This blog post presents Part I of this analysis, which describes the deadly events involved and explains some of my coding decisions in assessing responsibility for them. A second part will put the 2019 into comparative perspective against other periods covered by the database.
Who killed and who died in the 2019 crisis?
This table (click to expand) shows my initial analysis of the affiliations of the victims and perpetrators of violence and other deadly incidents during October and November. Overall, thirty-five people died in the conflict, including two people killed in their attempts to avoid violence against them.
Below, I break down the events involved and describe what we know about who was responsible for and who suffered these deaths.
During the Morales presidency
During the three weeks of protest against suspected electoral fraud by President Evo Morales’ party in the October 20 elections, there were four deaths, all of which were perpetrated by pro-MAS civilians. Police–protester confrontations were significant, but the police rarely if ever used lethal force. If anything, the police were criticized early on for allowing violent confrontations to spiral among civilians. The first death recorded in this table is the beating of Julio Llanos Ramos, a former political exile and leader in the movement of survivors of the 1964–82 dictatorship years. He was beaten when a protest defending Evo Morales passed through La Paz’s Prado on October 29, but died of medical complications of the assault over a month later. Further inter-protester violence occurred the next day in Montero (Santa Cruz), when pro-MAS crowds attempted to break up anti-electoral fraud blockades, leading to a daylong series of confrontations. Several people on the MAS side brought firearms to the confrontation and shot several people, two of them fatally. Anti-MAS street-fighting groups were active in Santa Cruz and metropolitan Cochabamba, where the final death of the Morales presidency took place: Limbert Guzman Vasquez, a 20-year-old student, was killed in high-intensity clashes in Quillacollo. In reprisal for a rumor of four deaths, anti-MAS protesters then captured and publicly humiliated the MAS Mayor of neighboring Vinto municipality. In coding this last death, I discounted entirely the unsubstantiated allegation by Vice President Álvaro García Linera that the victim was killed by his own homemade bazooka, rather than severe cranial trauma caused by a beating, as doctors reported.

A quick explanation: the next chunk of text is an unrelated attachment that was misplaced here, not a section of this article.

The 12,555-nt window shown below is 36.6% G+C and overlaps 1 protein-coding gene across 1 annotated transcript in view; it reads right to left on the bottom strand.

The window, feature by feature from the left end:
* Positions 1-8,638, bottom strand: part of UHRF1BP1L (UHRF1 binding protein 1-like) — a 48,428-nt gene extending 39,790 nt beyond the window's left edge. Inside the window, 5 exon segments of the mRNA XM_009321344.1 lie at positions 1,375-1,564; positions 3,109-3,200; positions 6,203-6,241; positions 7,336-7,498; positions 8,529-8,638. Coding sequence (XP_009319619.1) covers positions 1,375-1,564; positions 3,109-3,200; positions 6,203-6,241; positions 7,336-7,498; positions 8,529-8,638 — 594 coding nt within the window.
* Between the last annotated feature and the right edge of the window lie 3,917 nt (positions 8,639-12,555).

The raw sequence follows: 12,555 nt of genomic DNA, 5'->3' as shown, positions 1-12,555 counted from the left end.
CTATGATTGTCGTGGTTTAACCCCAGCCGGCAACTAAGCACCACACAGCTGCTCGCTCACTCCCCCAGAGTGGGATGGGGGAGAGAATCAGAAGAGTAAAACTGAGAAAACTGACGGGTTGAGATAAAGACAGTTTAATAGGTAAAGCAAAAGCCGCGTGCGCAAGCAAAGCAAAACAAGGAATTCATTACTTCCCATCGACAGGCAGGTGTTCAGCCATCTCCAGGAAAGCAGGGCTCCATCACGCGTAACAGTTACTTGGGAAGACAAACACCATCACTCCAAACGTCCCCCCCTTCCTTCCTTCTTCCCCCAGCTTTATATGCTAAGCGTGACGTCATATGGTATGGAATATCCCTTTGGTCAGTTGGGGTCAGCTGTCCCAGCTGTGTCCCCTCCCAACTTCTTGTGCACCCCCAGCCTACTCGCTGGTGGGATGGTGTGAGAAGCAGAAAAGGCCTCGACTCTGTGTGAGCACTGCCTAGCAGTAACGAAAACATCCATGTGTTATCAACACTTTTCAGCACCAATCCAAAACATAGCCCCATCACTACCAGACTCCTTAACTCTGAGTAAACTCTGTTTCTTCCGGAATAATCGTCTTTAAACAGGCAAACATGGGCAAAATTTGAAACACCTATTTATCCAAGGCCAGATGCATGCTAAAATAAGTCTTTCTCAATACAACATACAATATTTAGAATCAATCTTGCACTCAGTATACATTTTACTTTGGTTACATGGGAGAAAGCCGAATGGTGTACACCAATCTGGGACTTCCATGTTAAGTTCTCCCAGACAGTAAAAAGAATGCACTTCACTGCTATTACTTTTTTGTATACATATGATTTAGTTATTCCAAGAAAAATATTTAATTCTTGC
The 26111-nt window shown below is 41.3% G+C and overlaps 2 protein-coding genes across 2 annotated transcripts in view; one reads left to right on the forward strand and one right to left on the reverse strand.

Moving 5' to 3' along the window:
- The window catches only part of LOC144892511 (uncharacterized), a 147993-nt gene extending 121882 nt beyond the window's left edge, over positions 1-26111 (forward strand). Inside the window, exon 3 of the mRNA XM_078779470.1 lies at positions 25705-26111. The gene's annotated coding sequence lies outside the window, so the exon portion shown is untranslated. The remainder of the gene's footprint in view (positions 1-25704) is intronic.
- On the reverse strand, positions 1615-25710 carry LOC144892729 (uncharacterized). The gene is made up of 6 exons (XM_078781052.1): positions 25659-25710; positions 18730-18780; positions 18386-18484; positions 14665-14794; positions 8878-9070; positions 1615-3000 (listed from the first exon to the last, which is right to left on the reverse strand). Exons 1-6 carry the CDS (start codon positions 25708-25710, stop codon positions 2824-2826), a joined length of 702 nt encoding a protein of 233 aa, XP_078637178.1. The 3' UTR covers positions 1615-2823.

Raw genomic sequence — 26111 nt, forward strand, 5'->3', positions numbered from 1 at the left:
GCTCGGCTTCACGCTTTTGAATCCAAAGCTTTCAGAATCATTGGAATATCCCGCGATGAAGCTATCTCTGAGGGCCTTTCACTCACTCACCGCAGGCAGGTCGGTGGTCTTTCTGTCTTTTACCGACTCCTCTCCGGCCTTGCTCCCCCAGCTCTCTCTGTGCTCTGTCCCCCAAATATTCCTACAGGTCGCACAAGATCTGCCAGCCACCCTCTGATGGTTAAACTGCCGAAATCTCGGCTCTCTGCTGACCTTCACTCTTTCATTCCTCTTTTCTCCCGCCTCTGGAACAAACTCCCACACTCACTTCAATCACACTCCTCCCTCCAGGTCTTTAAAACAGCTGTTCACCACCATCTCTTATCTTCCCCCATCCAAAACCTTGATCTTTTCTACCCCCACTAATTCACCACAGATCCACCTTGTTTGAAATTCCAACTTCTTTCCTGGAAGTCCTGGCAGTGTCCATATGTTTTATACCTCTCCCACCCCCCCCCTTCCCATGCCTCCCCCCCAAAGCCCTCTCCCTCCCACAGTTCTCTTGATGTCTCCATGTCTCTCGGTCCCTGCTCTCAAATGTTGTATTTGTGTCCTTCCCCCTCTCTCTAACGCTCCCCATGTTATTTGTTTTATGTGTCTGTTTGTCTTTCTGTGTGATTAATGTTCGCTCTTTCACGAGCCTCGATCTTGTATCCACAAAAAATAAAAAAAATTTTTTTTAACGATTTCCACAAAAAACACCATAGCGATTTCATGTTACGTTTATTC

This imbalance in deadly violence helped to bring the Bolivian crisis to the boiling point. In the three days following the student’s death, anti-Morales protesters reached out the police and military for an alliance, and a police mutiny began on November 7 in Cochabamba and rapidly spread to other cities. As the mutiny spread, a new form of potentially deadly violence arose: protesters in anti-MAS caravans from Potosí and Sucre (on the road to protest in La Paz) were taken captive and beaten on November 9, and attacked by sharpshooters on November 10, wounding at least six. No one was killed but all of these events shocked and destabilized the country and contributed to the demand for Evo Morales to resign.